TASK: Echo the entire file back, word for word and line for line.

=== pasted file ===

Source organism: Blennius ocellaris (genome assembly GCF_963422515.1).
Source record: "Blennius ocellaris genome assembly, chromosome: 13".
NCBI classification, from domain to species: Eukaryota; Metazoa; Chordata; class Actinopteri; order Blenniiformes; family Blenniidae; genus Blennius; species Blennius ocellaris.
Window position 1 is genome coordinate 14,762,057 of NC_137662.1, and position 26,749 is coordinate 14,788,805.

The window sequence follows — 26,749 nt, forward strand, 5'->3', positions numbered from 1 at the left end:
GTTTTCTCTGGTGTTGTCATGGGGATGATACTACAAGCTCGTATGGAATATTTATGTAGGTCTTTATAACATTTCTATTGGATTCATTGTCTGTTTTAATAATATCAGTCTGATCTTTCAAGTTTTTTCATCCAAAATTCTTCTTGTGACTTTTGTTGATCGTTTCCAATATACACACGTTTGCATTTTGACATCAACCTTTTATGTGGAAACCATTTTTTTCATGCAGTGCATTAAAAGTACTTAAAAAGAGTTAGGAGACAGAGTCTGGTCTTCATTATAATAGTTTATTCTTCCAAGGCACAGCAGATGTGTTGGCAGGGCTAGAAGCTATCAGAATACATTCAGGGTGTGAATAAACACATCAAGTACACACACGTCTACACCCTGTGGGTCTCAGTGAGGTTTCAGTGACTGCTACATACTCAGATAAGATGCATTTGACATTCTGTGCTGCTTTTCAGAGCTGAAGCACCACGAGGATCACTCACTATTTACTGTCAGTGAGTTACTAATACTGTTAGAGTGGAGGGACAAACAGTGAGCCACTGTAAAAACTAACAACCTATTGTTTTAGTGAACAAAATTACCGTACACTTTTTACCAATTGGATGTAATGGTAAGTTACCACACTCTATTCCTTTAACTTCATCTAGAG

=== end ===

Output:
Source organism: Blennius ocellaris (genome assembly GCF_963422515.1).
Source record: "Blennius ocellaris genome assembly, chromosome: 13".
NCBI classification, from domain to species: Eukaryota; Metazoa; Chordata; class Actinopteri; order Blenniiformes; family Blenniidae; genus Blennius; species Blennius ocellaris.
Window position 1 is genome coordinate 14,762,057 of NC_137662.1, and position 26,749 is coordinate 14,788,805.

The window sequence follows — 26,749 nt, forward strand, 5'->3', positions numbered from 1 at the left end:
GTTTTCTCTGGTGTTGTCATGGGGATGATACTACAAGCTCGTATGGAATATTTATGTAGGTCTTTATAACATTTCTATTGGATTCATTGTCTGTTTTAATAATATCAGTCTGATCTTTCAAGTTTTTTCATCCAAAATTCTTCTTGTGACTTTTGTTGATCGTTTCCAATATACACACGTTTGCATTTTGACATCAACCTTTTATGTGGAAACCATTTTTTTCATGCAGTGCATTAAAAGTACTTAAAAAGAGTTAGGAGACAGAGTCTGGTCTTCATTATAATAGTTTATTCTTCCAAGGCACAGCAGATGTGTTGGCAGGGCTAGAAGCTATCAGAATACATTCAGGGTGTGAATAAACACATCAAGTACACACACGTCTACACCCTGTGGGTCTCAGTGAGGTTTCAGTGACTGCTACATACTCAGATAAGATGCATTTGACATTCTGTGCTGCTTTTCAGAGCTGAAGCACCACGAGGATCACTCACTATTTACTGTCAGTGAGTTACTAATACTGTTAGAGTGGAGGGACAAACAGTGAGCCACTGTAAAAACTAACAACCTATTGTTTTAGTGAACAAAATTACCGTACACTTTTTACCAATTGGATGTAATGGTAAGTTACCACACTCTATTCCTTTAACTTCATCTAGAG